Mamma met several old friends in Shreveport and succeeded in getting Mr. Smith’s discharge. … Mamma met at the hotel an old friend, Mrs. Gibson, formerly Mrs. Lane, a very wealthy woman of Vicksburg. Aunt Laura waited on her at her first marriage. Her husband is in jail to be tried for murder, and she has lost five children in the last two years. Mamma says she was never so sorry for anyone. She was looking dreadful and so desolate and unfriended.

A letter from Sarah Wadley. They are back at home. They could not cross the river without great risk so returned to stand the worst the Yankees may do rather than attempt another runaway.

Dec. 13

We missed Joe Carson after he left on December 9. We had to exert ourselves to keep from saddening his homecoming. He had great trouble in getting a furlough, and it was only through Ben Clarkson’s kindness that he got it at last. Ben gave his furlough to Joe, the greatest kindness one soldier can show another. Brother Coley and Joe expected to come together, but it was not to be. Joe stayed a little over two weeks after a ride of ten days to get here. He is returning a shorter route. There is a strong probability of his being stopped in Shreveport and assigned to the army on this side as the authorities are allowing no soldiers to leave the Trans-Mississippi Department. Joe would be delighted as he is very anxious for a transfer to Louisiana, and if he reaches his command will try hard for a transfer. We hope, for his mother’s sake as well as his own, that he may get it. We sent numbers of letters by him.

We heard of My Brother. He has been unable to go into service since Gettysburg, His wound is still unhealed and his arm stiff. He is staying in Lynchburg with Aunt Laura and Mrs. Buckner, Dr. Buckner’s mother. Mamma is using every exertion to get a transfer or discharge for him. She has written to the Secretary of War on the subject. Brother Coley could have gotten a discharge at any time on account of ill-health, but he would not hear of it, and even when he knew that if he recovered his arm would be useless declared his intention of remaining in the army. A gallant spirit.

Uncle Bo is captain on some general’s staff. He makes a dashing officer and must be a favorite with his mess. He has such a gay, joyous nature and is always in a good humor. Wish we knew the general’s name.

It is sickening to hear Joe’s account of the labor and hardships his regiment, the 28th Miss., has undergone in the last year. Sometimes they rode for twenty-two hours without leaving their saddles. Often they had insufficient food, no salt and at the best only beef and cornbread, no tents, sleeping out in the rain and snow, and frequent skirmishes and engagements. No wonder our poor boy sank under it. Joe has never missed a fight. The regiment from being one of the strongest in point of number is reduced to about 400 fit for duty. …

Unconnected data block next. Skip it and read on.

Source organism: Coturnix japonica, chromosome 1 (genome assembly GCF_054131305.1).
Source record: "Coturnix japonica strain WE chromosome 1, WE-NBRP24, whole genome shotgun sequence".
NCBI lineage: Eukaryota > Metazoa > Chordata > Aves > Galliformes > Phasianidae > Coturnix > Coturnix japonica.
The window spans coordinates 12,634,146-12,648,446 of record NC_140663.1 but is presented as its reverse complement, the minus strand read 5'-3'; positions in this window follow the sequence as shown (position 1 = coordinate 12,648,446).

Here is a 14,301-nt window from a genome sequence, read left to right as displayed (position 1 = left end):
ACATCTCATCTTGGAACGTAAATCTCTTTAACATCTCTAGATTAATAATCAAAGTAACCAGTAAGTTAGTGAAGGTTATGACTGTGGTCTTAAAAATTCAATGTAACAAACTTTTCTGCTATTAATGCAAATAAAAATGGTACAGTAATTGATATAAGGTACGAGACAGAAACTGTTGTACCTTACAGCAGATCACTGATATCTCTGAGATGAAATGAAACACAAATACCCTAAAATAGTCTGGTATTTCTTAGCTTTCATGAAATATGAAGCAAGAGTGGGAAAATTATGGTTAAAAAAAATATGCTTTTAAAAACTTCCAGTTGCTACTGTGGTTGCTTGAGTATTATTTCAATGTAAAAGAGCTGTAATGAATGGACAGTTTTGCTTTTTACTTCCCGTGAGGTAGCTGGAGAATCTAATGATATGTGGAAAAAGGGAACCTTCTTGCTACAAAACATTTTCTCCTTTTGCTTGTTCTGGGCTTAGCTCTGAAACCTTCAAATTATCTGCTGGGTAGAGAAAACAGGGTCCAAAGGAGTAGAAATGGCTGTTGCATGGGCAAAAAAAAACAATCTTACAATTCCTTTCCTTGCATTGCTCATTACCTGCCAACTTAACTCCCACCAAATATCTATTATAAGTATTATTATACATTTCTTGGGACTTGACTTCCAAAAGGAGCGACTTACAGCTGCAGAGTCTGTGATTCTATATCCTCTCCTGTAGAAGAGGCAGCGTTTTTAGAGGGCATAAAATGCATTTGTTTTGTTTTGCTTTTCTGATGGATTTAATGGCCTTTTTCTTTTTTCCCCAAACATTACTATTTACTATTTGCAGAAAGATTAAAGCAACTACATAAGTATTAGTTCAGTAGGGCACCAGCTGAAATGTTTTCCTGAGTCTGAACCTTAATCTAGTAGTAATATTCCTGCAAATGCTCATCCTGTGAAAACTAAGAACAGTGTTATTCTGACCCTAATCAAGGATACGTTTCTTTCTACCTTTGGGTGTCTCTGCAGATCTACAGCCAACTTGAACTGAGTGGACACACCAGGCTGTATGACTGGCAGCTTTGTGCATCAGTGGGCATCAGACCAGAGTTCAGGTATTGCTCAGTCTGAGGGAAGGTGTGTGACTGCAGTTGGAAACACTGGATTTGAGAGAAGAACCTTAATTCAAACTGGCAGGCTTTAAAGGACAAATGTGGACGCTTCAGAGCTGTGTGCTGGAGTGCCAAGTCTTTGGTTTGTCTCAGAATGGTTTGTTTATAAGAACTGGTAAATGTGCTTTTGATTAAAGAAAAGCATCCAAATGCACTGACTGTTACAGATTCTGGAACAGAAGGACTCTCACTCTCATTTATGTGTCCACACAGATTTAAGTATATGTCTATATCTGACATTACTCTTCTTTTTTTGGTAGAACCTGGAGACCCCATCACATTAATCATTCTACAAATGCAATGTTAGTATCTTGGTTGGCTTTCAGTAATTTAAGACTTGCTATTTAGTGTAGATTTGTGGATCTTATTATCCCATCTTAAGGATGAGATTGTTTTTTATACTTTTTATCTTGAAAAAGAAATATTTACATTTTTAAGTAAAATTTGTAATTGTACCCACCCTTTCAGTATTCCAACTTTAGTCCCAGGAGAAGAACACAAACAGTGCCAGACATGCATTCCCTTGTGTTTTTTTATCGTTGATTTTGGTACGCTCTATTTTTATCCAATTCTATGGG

Kate Stone’s Civil War: Nobly and fearlessly

In one of her longest and most beautiful passages, a heartbroken Kate Stone mourned the loss of yet another beloved brother.

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From 2012 to 2015, Stillness of Heart will share interesting excerpts from the extraordinary diary of Kate Stone, who chronicled her Louisiana family’s turbulent experiences throughout the Civil War era.

Learn more about Stone’s amazing life in 1861, 1862, 1863, 1864, 1865 and beyond. Click on each year to read more about her experiences. You can read the entire journal online here.

(Photo edited by Bob Rowen)

Stone recalled with heartbreaking beauty the loss of yet another beloved brother.

Note how Bonham stressed Coleman’s dignity and comfort throughout his physical deterioration, his medical care, and his serene death and moonlit funeral. Her letter turned his decline into a graceful ceremonial journey from life to death. Bonham tried to reassure Coleman’s mother that all Christian values were fulfilled (the Bible under the pillow, the constant prayers read, his hopes for divine forgiveness). It promised that Coleman’s masculinity was preserved right to the end (adoring women always nearby to care for him and kiss him, his brave endurance of terrible pain, his resolve bringing grown men to tears). It illustrated his final moments as unforgettable and fitting for a Southern gentleman (no undignified or embarrassing “contortion,” the retention of “his senses,” his grim but religiously devoted bearing).

Dec. 10, 1863

Again we are called on to mourn one of our dearest and best. Brother Coley has crossed the Dark Valley, free from all pain and trouble. He lies at rest and we are desolate indeed. We had heard only the week before that he was well on October 10, when the letter came telling of his death at Clinton, Miss., on September 22. I can do no better than copy Mrs. Bonham’s letter to Mamma, telling how nobly and fearlessly a Christian soldier can die.